Posted by Laurie Schnebly Campbell | January 13, 2012, 10:17 am
  14. I’m stronger on description, I think. My dialogue tends to be a bit stilted if I’m not being careful. (That’s true in real life, too. You know that bit of writing advice? “Write like you talk.” Yeah, well, unfortunately I talk like I write.)

    Describing a setting can be hard, though – how much detail is enough? How much is too much?

    Give me an action scene, though, and the description comes easily. (For example…

    Posted by Michael Mock | January 13, 2012, 10:51 am
    • Michael, I’ve gotta tell my husband he might be right — he was insisting that men are better at description (“think of Tom Clancy”) and women are better at dialogue (“because they’re more into relationships”).

      Which immediately had me thinking of all the exceptions, but it’s intriguing that our first example of description is from the man’s POV!

      Posted by Laurie Schnebly Campbell | January 13, 2012, 11:21 am
  15. I like dialogue best, since it seems to be what I write first with just enough description or action that I can fill in the scene later. Dialogue can show so much of the scene and the characters that sometimes I forget not everyone is “seeing” what I see. So, I read a book, From Where You Dream, by Robert Olen Butler. He talked about the cinema of the mind. So before I call a scene finished, I try to view it like I would a movie and describe the nuances and other things one would see on a film. I have to use a checklist – can I smell, see, hear, feel, taste my scene? Does the setting cause emotions? If so, does my dialogue reflect that? Since I had to research and practice description, I probably now need to do the same for dialogue. Just like ice cream, there is always room for improvement.

    Posted by Sally Kirkpatrick | January 13, 2012, 11:02 am
    • Sally, good for you on researching and practicing BOTH arts — you’re right about how “good enough” doesn’t necessarily stay good enough, and I love the ice cream analogy!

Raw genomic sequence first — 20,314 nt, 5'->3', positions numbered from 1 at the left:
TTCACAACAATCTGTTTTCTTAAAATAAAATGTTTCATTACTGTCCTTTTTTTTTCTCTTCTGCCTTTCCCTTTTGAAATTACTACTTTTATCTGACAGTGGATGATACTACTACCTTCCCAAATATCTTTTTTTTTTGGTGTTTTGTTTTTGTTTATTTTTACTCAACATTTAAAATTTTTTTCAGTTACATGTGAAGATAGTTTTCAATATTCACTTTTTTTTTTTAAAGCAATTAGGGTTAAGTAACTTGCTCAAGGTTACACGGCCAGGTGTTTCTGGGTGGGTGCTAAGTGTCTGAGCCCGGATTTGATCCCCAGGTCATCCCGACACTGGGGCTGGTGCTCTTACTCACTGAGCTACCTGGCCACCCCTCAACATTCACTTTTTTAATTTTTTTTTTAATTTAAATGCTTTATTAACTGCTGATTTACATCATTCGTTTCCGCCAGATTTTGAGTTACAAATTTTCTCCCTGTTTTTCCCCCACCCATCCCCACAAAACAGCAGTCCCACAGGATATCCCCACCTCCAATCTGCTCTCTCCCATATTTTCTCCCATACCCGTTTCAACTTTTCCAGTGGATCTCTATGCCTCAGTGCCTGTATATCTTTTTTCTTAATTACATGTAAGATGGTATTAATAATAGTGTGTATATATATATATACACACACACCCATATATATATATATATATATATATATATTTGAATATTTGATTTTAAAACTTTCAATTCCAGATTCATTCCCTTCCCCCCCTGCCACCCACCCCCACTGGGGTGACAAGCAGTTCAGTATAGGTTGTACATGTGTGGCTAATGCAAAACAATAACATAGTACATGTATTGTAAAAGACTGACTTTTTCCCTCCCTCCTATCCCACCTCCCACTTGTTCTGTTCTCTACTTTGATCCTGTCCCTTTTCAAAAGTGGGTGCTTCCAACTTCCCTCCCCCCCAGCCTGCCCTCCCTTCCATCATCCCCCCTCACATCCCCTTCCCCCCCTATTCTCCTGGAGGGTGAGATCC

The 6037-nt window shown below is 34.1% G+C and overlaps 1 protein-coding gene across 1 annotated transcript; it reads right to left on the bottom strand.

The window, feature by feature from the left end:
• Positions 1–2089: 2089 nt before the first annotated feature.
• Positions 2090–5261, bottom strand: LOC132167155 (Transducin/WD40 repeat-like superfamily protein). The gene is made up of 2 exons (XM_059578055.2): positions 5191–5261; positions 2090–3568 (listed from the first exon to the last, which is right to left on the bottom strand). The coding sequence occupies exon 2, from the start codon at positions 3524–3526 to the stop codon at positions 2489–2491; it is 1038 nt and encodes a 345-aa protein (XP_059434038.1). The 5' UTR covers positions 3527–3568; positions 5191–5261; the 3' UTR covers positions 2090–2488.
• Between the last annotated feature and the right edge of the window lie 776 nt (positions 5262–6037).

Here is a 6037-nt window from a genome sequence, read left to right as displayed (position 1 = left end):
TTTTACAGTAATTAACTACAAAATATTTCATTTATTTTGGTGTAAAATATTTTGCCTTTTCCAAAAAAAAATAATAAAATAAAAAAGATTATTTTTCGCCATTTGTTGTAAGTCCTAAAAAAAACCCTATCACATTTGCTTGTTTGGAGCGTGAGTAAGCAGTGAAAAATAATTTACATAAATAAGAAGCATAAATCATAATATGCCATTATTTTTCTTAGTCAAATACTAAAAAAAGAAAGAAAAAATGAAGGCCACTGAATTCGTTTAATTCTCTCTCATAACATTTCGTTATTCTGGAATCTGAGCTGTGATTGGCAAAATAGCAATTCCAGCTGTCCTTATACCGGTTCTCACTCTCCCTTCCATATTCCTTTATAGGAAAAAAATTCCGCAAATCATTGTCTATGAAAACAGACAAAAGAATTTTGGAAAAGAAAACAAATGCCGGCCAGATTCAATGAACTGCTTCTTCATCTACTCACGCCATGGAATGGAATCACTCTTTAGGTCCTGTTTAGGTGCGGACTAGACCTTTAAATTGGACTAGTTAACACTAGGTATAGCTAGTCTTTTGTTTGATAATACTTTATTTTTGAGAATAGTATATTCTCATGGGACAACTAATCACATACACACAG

Which, come to think of it, qualifies as description that appeals to the senses…yum. 🙂

      Posted by Laurie Schnebly Campbell | January 13, 2012, 11:22 am
  16. I’m better at dialogue. Description is tricky as rather than a straight forward description of what something or someone loks like it’s the POV character’s reaction to the setting or thing being described that’s important. Donald Maas writes about this in his Fire In Fiction.

    A dialogue tip: For contemporary dialogue watch the soaps — the speech patterns will seep into your subconscious ready to come out as dialogue when you write your own stuff.

    Posted by Janet ch | January 13, 2012, 11:24 am
    • Janet, what an intriguing idea about letting the style of speech seep into your subconscious. I remember, after working all day in the room where my son and his friends were playing, coming away with a slightly different style of speech that lasted for another few hours.

      Same as picking up a trace of the local accent when visiting a foreign country…there’s a lot to be said for immersion. It’s just a question of where you want to immerse yourself — for romance novelists, I don’t recommend a room full of adolescent boys!

      Posted by Laurie Schnebly Campbell | January 13, 2012, 11:55 am
  17. Wow. Here I am, late to the party and it’s rocking! Yay.

    Dialogue is definitely easier for me. I tend to just let it fly without editing. Then I’ll let it sit for a day and come back to it for editing. I find some fairly outrageous things when I come back! LOL.